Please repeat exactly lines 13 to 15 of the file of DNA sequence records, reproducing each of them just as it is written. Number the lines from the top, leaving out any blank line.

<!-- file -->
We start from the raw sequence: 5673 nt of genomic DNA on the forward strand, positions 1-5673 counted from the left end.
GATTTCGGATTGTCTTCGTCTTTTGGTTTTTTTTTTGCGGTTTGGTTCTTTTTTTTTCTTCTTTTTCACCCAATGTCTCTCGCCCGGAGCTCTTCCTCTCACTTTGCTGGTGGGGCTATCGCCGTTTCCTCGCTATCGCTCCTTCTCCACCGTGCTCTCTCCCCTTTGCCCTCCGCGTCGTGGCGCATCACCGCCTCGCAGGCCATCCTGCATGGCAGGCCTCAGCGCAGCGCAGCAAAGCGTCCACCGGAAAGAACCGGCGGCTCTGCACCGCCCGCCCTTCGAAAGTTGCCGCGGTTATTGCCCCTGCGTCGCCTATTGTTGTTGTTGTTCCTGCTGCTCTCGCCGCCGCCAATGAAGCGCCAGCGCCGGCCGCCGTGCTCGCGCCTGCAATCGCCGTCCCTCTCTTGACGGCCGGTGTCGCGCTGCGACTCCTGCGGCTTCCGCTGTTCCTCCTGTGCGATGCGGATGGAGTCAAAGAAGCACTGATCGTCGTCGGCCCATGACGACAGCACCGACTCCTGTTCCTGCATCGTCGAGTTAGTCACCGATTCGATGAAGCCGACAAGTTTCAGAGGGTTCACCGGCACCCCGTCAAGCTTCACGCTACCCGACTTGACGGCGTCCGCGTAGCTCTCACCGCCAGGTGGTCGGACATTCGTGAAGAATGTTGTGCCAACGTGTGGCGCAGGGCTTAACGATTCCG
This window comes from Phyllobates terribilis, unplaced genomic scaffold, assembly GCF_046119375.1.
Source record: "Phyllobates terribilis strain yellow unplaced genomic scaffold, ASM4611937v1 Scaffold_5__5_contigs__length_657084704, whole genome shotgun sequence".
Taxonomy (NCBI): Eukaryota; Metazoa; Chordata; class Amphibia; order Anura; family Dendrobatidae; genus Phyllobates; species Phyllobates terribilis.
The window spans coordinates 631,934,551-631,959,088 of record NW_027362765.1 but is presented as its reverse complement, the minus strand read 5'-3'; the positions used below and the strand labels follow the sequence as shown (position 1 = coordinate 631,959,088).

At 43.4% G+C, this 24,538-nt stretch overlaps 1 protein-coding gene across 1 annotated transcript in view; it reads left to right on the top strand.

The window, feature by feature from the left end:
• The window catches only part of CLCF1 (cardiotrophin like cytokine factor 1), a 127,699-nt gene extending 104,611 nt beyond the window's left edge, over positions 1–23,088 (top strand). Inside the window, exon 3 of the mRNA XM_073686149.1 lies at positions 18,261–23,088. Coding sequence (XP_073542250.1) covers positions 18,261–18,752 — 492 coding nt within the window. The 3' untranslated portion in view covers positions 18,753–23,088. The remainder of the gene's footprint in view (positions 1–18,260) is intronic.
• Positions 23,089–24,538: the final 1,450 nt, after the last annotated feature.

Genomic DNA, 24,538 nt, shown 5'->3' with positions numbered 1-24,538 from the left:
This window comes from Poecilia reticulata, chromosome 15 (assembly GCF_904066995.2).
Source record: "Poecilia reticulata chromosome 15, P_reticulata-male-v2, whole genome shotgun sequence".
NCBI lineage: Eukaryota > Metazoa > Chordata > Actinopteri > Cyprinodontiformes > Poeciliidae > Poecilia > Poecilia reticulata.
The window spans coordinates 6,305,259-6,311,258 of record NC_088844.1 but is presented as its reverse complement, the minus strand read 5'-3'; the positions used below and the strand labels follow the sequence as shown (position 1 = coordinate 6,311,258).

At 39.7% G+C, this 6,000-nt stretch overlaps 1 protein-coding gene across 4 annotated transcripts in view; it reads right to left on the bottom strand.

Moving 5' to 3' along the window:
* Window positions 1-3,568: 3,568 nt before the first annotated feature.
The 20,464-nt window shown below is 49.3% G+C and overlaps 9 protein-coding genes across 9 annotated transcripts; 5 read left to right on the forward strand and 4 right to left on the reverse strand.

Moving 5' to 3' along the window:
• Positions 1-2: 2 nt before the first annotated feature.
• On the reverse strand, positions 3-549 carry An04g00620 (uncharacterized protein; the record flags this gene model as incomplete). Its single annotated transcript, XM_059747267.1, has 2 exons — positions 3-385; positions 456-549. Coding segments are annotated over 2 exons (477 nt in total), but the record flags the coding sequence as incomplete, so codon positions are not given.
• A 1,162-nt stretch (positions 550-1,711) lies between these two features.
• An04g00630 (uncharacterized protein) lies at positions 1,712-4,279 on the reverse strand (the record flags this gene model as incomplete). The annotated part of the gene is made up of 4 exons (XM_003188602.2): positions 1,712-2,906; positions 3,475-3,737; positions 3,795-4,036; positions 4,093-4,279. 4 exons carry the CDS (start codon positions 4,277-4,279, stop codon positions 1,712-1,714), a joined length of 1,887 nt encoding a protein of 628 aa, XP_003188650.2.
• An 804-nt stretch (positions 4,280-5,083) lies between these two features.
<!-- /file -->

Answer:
Source record: "Poecilia reticulata chromosome 15, P_reticulata-male-v2, whole genome shotgun sequence".
NCBI lineage: Eukaryota > Metazoa > Chordata > Actinopteri > Cyprinodontiformes > Poeciliidae > Poecilia > Poecilia reticulata.
The window spans coordinates 6,305,259-6,311,258 of record NC_088844.1 but is presented as its reverse complement, the minus strand read 5'-3'; the positions used below and the strand labels follow the sequence as shown (position 1 = coordinate 6,311,258).